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Diuretics, β-Blockers, and the Risk for Sudden Cardiac Death in Hypertensive Patients

Arno W. Hoes, MD, PhD; Diederick E. Grobbee, MD, PhD; Jacobus Lubsen, MD, PhD; Arie J. Man in 't Veld, MD, PhD; Emiel van der Does, MD, PhD; and Albert Hofman, MD, PhD
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From Erasmus University Medical School, Rotterdam, the Netherlands. Acknowledgments: The authors thank the municipal authorities in Rotterdam, especially Ronald Lockhorst and his coworkers; Dr. Cremers and his colleagues from the Rotterdam police for their essential contribution to the study; the general practitioners and pharmacists in the Rotterdam area for their enthusiastic support; Margriet Pannevis, PharmD, for obtaining information from the Rotterdam pharmacies; Andrea de Oude-Lubbers, Diane Huizer, Yolanda Bekker, Andrina Cleveringa, Sharmila Bhikha, and Dr. Sjaak Tellekamp for their valuable assistance; Marcel Eijgermans and Dick Tensen for developing the software applications; and Dr. J.P. Vandenbroucke for his helpful comments on the manuscript. Grant Support: By grant 88.145 from the Netherlands Heart Foundation. Requests for Reprints: Arno W. Hoes, MD, PhD, Departments of Epidemiology and Biostatistics and General Practice, Erasmus University Medical School, PO Box 1738, 3000 DR Rotterdam, the Netherlands. Current Author Addresses: Drs. Hoes, Grobbee, and Hofman: Department of Epidemiology and Biostatistics, Erasmus University Medical School, PO Box 1738, 3000 DR Rotterdam, the Netherlands.

Copyright ©2004 by the American College of Physicians

Ann Intern Med. 1995;123(7):481-487. doi:10.7326/0003-4819-123-7-199510010-00001
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Objective: To determine whether the use of non-potassium-sparing diuretics and β-blockers is associated with an excess risk for sudden cardiac death in hypertensive patients.

Design: Case-control study.

Setting: Rotterdam, the Netherlands.

Patients: 257 case-patients who had died suddenly while receiving drug therapy for hypertension and 257 living controls also receiving drug therapy for hypertension.

Measurements: Detailed information on medication use and clinical characteristics of all case-patients and controls was collected from the files of general practitioners. Additional information on medication use was obtained from computerized pharmacy records.

Results: Patients receiving non-potassium-sparing diuretics had an increased risk for sudden cardiac death (relative risk, 1.8 [95% CI, 1.0 to 3.1]) compared with a reference group treated primarily with potassium-sparing diuretics. The corresponding relative risk for β-blocker use was 1.7 (CI, 1.1 to 2.6). The use of non-potassium-sparing diuretics without β-blockers was associated with a higher risk for sudden death (relative risk, 2.2 [CI, 1.1 to 4.6]) than was concomitant use of non-potassium-sparing diuretics and β-blockers (relative risk, 1.4 [CI, 0.6 to 3.0]). The risk for sudden cardiac death among recipients of non-potassium-sparing diuretics was more pronounced in those who had been receiving the diuretic for less than 1 year and in those aged 75 years or younger.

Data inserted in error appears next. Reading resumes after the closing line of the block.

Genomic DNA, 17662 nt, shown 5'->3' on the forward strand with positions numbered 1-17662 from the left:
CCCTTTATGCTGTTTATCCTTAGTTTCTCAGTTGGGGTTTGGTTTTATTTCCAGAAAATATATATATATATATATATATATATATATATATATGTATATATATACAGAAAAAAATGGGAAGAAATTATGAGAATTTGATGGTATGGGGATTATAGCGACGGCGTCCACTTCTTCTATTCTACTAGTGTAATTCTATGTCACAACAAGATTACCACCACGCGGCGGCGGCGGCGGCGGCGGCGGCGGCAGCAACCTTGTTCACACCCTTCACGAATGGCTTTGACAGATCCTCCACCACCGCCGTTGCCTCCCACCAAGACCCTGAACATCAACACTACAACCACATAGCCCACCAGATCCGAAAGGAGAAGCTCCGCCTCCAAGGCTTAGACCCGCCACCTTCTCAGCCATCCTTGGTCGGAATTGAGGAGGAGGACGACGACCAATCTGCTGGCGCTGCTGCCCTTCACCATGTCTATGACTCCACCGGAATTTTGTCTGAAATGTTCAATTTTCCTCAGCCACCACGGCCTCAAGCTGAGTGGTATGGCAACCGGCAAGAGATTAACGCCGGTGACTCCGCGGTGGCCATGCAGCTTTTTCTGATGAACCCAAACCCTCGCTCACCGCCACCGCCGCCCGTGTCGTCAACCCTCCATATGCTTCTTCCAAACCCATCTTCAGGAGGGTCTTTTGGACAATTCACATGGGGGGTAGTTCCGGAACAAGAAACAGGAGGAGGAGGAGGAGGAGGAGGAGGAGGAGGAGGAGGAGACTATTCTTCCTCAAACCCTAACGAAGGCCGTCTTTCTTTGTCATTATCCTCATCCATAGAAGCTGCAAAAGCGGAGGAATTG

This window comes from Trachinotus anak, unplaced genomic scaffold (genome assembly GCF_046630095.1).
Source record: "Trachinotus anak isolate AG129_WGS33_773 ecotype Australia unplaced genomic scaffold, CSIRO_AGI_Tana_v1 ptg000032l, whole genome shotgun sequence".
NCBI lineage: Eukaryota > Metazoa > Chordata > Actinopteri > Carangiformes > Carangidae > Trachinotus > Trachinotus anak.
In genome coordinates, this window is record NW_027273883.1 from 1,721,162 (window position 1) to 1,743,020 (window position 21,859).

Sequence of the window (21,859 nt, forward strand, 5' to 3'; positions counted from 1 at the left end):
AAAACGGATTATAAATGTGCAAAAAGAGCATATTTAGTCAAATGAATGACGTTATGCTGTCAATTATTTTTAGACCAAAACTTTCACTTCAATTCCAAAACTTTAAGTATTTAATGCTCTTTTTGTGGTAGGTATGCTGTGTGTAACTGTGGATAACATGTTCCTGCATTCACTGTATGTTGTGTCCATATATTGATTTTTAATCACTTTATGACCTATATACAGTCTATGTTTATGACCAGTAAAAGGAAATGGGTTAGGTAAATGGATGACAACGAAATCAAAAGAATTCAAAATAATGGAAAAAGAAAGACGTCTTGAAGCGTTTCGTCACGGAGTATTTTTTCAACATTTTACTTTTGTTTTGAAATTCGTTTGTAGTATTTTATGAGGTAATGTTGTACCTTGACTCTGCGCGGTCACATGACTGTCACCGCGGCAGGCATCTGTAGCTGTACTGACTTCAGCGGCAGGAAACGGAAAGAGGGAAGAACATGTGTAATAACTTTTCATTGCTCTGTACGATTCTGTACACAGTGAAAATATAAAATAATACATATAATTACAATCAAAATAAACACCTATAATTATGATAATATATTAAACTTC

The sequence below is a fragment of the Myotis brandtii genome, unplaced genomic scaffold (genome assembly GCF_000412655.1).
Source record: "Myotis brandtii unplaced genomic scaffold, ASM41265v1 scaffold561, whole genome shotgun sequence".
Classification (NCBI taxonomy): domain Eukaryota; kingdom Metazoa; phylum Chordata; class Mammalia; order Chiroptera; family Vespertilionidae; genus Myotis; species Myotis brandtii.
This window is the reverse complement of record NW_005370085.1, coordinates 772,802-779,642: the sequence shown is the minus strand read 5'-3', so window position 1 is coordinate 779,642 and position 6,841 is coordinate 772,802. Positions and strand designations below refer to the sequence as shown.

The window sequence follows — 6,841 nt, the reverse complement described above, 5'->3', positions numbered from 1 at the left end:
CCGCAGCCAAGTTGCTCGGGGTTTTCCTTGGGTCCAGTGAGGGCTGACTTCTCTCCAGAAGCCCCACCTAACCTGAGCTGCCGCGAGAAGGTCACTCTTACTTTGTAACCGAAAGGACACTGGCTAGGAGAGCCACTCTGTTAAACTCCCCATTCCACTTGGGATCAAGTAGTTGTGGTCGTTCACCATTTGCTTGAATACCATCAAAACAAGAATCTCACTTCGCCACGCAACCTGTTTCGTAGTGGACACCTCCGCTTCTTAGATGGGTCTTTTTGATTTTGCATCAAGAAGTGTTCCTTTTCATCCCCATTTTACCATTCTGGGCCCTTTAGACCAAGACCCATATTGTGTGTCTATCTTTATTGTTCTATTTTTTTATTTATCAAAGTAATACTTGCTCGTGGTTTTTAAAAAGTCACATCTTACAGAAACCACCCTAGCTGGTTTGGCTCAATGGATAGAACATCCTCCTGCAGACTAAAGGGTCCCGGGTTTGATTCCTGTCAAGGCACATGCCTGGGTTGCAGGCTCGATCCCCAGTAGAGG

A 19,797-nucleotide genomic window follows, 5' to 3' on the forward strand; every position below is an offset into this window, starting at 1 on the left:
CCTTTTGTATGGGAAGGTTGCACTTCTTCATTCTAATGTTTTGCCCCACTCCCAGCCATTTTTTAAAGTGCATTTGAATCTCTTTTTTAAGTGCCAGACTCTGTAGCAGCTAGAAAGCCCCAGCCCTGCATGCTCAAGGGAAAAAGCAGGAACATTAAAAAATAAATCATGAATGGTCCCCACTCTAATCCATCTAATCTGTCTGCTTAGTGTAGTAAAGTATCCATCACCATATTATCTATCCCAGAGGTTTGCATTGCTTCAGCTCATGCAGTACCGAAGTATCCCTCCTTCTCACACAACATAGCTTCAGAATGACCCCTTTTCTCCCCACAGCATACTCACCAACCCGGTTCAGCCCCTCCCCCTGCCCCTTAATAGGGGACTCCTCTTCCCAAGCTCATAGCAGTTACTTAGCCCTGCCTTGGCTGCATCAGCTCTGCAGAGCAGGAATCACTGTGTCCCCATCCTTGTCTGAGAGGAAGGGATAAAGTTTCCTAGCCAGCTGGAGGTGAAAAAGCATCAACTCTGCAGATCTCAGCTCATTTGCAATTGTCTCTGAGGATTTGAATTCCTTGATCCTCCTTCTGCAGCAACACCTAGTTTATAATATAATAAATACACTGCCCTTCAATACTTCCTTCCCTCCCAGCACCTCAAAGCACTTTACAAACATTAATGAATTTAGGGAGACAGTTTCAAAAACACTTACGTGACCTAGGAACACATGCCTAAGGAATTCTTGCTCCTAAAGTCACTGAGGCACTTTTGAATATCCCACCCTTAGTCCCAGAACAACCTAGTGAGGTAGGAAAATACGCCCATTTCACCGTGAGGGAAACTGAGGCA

Conclusions: The use of non-potassium-sparing diuretics and β-blockers is associated with an increased risk for sudden cardiac death. This association may offset part of the mortality benefit of these drugs in the treatment of hypertension.


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Figure 1.
Antihypertensive medication and the risk for sudden cardiac death in patients aged 75 years or younger (n= 242) and those older than age 75 years (n= 272).Table 2

Relative risks and 95% CIs were adjusted for differences in potential confounders by the use of a multivariate statistical model (see ). Bars represent relative risks and 95% CIs. Ref = reference group consisting of patients receiving antihypertensive drugs other than non-potassium-sparing diuretics and β-blockers; N = patients receiving non-potassium-sparing diuretics without β-blockers; B = patients receiving β-blockers without non-potassium-sparing diuretics; N + B = patients receiving non-potassium-sparing diuretics and β-blockers. * = The value of the higher limit of the CI was 16.0.

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